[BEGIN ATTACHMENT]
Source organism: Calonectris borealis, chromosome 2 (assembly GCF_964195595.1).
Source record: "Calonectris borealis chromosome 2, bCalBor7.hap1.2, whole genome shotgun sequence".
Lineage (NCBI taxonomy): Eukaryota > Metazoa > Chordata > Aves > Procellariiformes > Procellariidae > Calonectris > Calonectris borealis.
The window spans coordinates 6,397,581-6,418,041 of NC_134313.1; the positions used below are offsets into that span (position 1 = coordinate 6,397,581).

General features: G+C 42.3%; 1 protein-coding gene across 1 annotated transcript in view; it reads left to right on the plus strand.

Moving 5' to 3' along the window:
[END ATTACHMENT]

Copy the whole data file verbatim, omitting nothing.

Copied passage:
Source organism: Calonectris borealis, chromosome 2 (assembly GCF_964195595.1).
Source record: "Calonectris borealis chromosome 2, bCalBor7.hap1.2, whole genome shotgun sequence".
Lineage (NCBI taxonomy): Eukaryota > Metazoa > Chordata > Aves > Procellariiformes > Procellariidae > Calonectris > Calonectris borealis.
The window spans coordinates 6,397,581-6,418,041 of NC_134313.1; the positions used below are offsets into that span (position 1 = coordinate 6,397,581).

General features: G+C 42.3%; 1 protein-coding gene across 1 annotated transcript in view; it reads left to right on the plus strand.

Moving 5' to 3' along the window: